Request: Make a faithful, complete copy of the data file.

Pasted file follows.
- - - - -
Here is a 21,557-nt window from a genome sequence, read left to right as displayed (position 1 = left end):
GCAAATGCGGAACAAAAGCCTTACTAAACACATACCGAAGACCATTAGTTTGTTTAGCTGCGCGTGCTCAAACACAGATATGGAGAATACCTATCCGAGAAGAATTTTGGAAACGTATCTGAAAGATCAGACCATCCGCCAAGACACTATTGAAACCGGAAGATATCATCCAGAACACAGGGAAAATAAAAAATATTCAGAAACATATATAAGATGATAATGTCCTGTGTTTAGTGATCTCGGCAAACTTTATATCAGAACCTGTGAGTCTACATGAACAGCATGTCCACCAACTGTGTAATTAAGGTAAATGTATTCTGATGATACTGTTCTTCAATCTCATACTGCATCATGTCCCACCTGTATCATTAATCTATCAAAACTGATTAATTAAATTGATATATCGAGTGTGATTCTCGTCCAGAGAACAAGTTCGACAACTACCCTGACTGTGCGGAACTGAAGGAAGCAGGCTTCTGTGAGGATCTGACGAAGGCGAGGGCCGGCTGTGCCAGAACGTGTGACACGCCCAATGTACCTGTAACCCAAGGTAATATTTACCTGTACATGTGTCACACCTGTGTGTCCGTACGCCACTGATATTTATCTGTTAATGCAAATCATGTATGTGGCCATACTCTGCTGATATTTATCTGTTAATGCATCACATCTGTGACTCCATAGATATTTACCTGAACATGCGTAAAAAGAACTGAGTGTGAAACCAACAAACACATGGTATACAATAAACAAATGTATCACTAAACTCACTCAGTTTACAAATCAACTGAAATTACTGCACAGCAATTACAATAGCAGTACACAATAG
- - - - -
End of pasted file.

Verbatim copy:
Here is a 21,557-nt window from a genome sequence, read left to right as displayed (position 1 = left end):
GCAAATGCGGAACAAAAGCCTTACTAAACACATACCGAAGACCATTAGTTTGTTTAGCTGCGCGTGCTCAAACACAGATATGGAGAATACCTATCCGAGAAGAATTTTGGAAACGTATCTGAAAGATCAGACCATCCGCCAAGACACTATTGAAACCGGAAGATATCATCCAGAACACAGGGAAAATAAAAAATATTCAGAAACATATATAAGATGATAATGTCCTGTGTTTAGTGATCTCGGCAAACTTTATATCAGAACCTGTGAGTCTACATGAACAGCATGTCCACCAACTGTGTAATTAAGGTAAATGTATTCTGATGATACTGTTCTTCAATCTCATACTGCATCATGTCCCACCTGTATCATTAATCTATCAAAACTGATTAATTAAATTGATATATCGAGTGTGATTCTCGTCCAGAGAACAAGTTCGACAACTACCCTGACTGTGCGGAACTGAAGGAAGCAGGCTTCTGTGAGGATCTGACGAAGGCGAGGGCCGGCTGTGCCAGAACGTGTGACACGCCCAATGTACCTGTAACCCAAGGTAATATTTACCTGTACATGTGTCACACCTGTGTGTCCGTACGCCACTGATATTTATCTGTTAATGCAAATCATGTATGTGGCCATACTCTGCTGATATTTATCTGTTAATGCATCACATCTGTGACTCCATAGATATTTACCTGAACATGCGTAAAAAGAACTGAGTGTGAAACCAACAAACACATGGTATACAATAAACAAATGTATCACTAAACTCACTCAGTTTACAAATCAACTGAAATTACTGCACAGCAATTACAATAGCAGTACACAATAG